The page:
You know, I would love to do a movie where every single time the lovers are together, it's raining. When they meet, when they go out together, when they make love, no matter what. Whenever they're together, it's raining [...] I think also that rain forces people together. In September when it rains, suddenly the people have to stay inside the house, they have to be together, and it becomes more intimate. It gives an atmosphere for more intimate things to happen, whether it's falling in love or in other ways sharing a togetherness. It affects their mood in some way. In the same way, I guess, if you're in a bedroom with a woman to make love and all the bright lights are on, that's one atmosphere. But if you turn it way down, and it's very soft lighting, the atmosphere becomes much more romantic and gentler. The same thing with the sunshine. If you take the sunshine away, it becomes more moody, more confessional. You tend to want to confess more and express your deeper feelings more.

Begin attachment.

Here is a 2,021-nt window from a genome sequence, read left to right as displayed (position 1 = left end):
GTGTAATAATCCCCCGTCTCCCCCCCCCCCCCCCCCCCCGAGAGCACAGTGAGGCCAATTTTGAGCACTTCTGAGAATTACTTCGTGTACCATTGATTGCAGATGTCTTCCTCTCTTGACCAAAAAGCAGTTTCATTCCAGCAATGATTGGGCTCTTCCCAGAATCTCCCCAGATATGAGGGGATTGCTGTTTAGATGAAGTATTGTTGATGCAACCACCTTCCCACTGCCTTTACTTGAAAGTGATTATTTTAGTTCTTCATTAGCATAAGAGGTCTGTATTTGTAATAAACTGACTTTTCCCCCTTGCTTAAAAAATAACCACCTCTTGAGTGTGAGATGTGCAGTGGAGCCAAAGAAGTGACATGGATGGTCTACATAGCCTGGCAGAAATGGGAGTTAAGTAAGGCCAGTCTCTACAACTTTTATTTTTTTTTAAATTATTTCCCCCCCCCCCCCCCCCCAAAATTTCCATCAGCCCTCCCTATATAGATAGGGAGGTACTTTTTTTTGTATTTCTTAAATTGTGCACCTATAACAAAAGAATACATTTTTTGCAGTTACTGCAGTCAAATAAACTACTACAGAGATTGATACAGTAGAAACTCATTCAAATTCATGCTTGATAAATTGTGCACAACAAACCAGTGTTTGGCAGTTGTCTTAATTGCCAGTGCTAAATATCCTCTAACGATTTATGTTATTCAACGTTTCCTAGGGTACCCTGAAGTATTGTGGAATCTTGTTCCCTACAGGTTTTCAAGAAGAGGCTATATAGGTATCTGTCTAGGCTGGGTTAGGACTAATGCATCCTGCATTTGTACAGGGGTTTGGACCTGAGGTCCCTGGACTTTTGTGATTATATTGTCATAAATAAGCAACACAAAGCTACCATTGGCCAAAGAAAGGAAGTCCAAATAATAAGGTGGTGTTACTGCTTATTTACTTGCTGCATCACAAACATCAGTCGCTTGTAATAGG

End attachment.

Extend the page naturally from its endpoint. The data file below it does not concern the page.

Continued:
-- Woody Allen, Woody Allen on Woody Allen: In Conversation with Stig Bjorkman